Oceana Canada is an independent charity committed to rebuilding Canada’s oceans by winning policy victories that increase biodiversity and abundance through science-based fisheries management. We do this by running campaigns – leveraging law, science, grassroots mobilization and communications – designed to achieve specific policy outcomes that will make a difference for the health of our oceans. We are part of the largest international advocacy group dedicated solely to ocean conservation. Globally, Oceana has won more than 100 victories and protected more than 2.5 million square kilometres of habitat. Oceana Canada is focused on stopping overfishing, rebuilding fish populations, reducing bycatch, protecting habitat and ending seafood fraud. We will achieve this by working to ensure rigorous policies are developed, put into practice and enforced in order to lay the foundation for sustainable fisheries and healthy oceans.
To find out more about Oceana Canada, download our About Us PDF.
For nearly 20 years, Josh has been a leader in advancing Canadian conservation and climate change efforts, including serving 10 years as National Marine Conversation Director for WWF-Canada. He also led the first Earth Hour in Canada, which rallied more than 10 million Canadians to voice support for action on climate change.
Topics: fisheries policy and law, government announcements, state of Canadian fisheries (east, west and the Arctic), transparency in fisheries management, the state of global fisheries, Canada’s leadership role.
Robert is a marine biologist with extensive field experience on and in the waters of Atlantic Canada. Bob received his Ph.D in marine biology from McGill University. He has brought to Oceana Canada decades of research experience, on and under the sea, and years of championing ocean conservation. Bob, with his team in Halifax, Nova Scotia, provides the science support for all of Oceana Canada’s campaigns, with a major focus on fisheries recovery and habitat protection. His responsibilities include fostering partnerships to explore and protect vitally important and vulnerable areas in Canada’s three oceans.
Topics: marine ecology, fisheries bycatch and gear solutions, identification of critical habitats and protected areas, fisheries management and governance, sustainable seafood markets and investment, academic research partnerships.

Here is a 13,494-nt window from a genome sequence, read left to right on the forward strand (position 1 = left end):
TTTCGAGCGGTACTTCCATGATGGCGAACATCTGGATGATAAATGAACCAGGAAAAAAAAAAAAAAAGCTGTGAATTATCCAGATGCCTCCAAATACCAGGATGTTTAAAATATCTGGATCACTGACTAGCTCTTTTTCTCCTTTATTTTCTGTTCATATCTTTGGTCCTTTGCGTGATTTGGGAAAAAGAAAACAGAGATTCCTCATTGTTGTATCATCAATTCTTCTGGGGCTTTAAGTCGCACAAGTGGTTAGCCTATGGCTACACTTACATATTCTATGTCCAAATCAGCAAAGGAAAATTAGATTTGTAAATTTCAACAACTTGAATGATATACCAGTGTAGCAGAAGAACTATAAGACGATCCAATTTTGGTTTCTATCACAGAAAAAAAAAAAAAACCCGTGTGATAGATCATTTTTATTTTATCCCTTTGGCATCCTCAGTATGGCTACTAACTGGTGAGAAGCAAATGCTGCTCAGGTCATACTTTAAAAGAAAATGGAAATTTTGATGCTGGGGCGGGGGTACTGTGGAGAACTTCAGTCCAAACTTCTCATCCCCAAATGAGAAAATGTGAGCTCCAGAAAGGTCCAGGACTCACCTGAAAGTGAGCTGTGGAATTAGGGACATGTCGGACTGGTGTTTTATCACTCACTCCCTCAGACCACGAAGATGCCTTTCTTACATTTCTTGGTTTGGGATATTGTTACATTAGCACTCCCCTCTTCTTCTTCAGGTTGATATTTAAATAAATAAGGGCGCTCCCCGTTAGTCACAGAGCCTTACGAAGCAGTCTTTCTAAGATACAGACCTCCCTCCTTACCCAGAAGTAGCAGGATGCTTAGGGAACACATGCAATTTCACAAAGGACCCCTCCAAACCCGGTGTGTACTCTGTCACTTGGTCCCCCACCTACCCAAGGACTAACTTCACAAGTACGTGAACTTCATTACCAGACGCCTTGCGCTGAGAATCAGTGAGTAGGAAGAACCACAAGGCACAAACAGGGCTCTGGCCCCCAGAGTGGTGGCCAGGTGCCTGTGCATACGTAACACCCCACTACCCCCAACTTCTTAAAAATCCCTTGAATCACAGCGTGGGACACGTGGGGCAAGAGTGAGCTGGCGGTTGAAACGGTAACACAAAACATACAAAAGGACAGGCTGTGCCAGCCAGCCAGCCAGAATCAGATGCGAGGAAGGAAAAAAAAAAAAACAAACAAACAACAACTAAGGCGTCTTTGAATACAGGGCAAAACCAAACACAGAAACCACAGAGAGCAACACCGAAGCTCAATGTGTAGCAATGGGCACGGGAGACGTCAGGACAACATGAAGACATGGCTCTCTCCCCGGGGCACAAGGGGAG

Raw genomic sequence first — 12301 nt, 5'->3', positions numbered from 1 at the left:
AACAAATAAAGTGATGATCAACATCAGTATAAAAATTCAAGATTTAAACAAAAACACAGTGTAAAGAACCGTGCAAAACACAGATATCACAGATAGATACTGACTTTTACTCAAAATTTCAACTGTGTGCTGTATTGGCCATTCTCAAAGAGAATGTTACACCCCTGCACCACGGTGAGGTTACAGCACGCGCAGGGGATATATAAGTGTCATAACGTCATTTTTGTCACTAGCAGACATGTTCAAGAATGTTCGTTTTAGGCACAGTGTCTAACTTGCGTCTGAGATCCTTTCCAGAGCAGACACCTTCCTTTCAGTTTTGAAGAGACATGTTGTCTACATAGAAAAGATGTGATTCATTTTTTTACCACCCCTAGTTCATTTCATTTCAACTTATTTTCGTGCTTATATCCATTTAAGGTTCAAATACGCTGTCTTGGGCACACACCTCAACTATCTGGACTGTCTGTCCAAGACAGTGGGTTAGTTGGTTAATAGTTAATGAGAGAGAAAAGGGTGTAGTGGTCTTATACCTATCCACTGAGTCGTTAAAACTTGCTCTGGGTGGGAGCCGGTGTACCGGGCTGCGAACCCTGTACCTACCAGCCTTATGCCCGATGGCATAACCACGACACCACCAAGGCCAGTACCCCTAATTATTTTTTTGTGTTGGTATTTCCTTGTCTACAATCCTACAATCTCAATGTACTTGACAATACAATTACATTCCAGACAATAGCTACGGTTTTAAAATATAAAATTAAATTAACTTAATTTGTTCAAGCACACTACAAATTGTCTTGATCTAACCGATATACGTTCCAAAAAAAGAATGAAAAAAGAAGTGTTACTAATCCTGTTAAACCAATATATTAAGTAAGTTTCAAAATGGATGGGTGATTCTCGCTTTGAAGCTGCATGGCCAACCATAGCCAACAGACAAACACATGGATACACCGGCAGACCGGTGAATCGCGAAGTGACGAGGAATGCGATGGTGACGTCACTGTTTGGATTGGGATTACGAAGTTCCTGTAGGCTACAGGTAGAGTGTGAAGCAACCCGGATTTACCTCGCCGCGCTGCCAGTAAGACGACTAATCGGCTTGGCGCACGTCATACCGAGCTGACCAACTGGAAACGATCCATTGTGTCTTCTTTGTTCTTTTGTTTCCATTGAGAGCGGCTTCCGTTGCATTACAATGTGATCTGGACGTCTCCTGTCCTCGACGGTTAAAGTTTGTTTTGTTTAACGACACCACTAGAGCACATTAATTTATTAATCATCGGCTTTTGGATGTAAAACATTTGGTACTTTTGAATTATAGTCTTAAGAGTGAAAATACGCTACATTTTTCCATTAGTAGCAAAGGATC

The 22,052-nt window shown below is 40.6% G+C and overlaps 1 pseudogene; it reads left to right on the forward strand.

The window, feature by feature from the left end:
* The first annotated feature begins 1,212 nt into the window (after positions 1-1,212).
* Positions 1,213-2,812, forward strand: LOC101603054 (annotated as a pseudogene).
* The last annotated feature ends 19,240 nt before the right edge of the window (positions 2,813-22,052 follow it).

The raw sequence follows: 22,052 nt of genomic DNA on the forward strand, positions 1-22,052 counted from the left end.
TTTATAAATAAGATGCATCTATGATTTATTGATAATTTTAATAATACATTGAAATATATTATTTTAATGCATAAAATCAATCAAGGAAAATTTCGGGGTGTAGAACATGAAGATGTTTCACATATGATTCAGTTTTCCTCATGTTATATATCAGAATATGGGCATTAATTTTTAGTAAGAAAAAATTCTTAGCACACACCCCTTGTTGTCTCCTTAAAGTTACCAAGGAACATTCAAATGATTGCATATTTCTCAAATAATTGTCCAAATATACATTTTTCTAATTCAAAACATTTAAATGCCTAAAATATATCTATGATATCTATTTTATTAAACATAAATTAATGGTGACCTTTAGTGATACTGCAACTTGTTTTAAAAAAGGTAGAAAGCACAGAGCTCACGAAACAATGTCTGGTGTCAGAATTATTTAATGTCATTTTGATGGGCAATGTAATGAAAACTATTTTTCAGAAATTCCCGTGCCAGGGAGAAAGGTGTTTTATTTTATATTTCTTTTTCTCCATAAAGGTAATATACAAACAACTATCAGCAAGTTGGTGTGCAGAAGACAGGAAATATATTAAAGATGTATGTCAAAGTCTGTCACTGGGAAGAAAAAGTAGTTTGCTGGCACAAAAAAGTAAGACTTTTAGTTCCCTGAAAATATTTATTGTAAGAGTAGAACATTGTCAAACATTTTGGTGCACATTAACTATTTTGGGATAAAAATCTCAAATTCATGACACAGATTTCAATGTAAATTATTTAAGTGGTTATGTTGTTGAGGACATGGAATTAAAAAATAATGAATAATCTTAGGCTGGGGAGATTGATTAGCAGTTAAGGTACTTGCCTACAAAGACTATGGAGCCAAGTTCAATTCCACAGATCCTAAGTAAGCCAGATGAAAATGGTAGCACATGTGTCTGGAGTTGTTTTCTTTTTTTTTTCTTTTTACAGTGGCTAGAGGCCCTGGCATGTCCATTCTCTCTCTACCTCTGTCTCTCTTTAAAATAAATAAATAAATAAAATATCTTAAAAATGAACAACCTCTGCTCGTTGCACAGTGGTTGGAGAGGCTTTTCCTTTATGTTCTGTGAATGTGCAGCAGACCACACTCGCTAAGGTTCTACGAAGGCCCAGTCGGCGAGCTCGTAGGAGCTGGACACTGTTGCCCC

She has spent more than 20 years advocating for policy change in the animal welfare and conservation sectors.With extensive knowledge of policy and government relations, she has worked to amend the Criminal Code, the Migratory Birds Convention Act and the Canadian Environmental Protection Act. At Oceana Canada, she has led campaigns that successfully amended the Fisheries Act to require rebuilding plans for depleted fish stocks and secured a ban on the import and export of shark fins. As a member of an elite emergency relief team, Kim helped rescue, rehabilitate and release 20,000 endangered African penguins impacted by an oil spill off the coast of South Africa; assisted in the rescue of animals in the most flooded part of New Orleans after Hurricane Katrina; rescued malnourished tigers from a private residence in New Jersey; worked to support and expand the capacity to rescue whales and porpoises trapped in fishing gear in the Bay of Fundy; participated as a member of the right whale recovery team and released orphaned black and grizzly bears back to the wild; and worked on an innovative program with First Nations in Quebec to end companion animal overpopulation.
Topics: Fisheries policy and law, the impact of plastic on marine ecosystems, conservation efforts to protect critically endangered North Atlantic right whales.
Sayara is a Montreal-based activist and writer. She has worked with environmental, social justice and animal rights organizations for more than a decade, and has been part of successful campaigns to ban the trade of shark fins in Canada and improve animal welfare in corporate supply chains. Her writing has appeared in the Toronto Star, the Hill Times, Huffington Post, the Montreal Gazette and other publications. Originally from Australia, Sayara holds a Master of Peace and Conflict Studies from the University of Sydney.
Topics: (French and English) Seafood fraud, IUU fishing (Illegal, Unreported and Unregulated), North Atlantic right whales and plastic pollution.
Having spent nearly 10 years working for environmental non-profits, Ashley (she/her) has designed and led citizen science programs, advocated for the protection and restoration of the Great Lakes and most recently campaigned to end plastic pollution. During her years working in freshwater advocacy, Ashley recognized the increasingly urgent need to address the plastic pollution crisis. Inspired by what engaged individuals can accomplish together and the power of environmental advocacy, Ashley is working to build a future without plastic pollution. Ashley holds a master’s degree in Environment and Sustainability, a bachelor's degree in Biology, and a certificate in writing, all from Western University in London, Ontario.
Topics: Plastic pollution policy and law, impacts of plastic pollution on marine and freshwater ecosystems, plastics recycling, circular economy principles and policy, reuse/refill policy.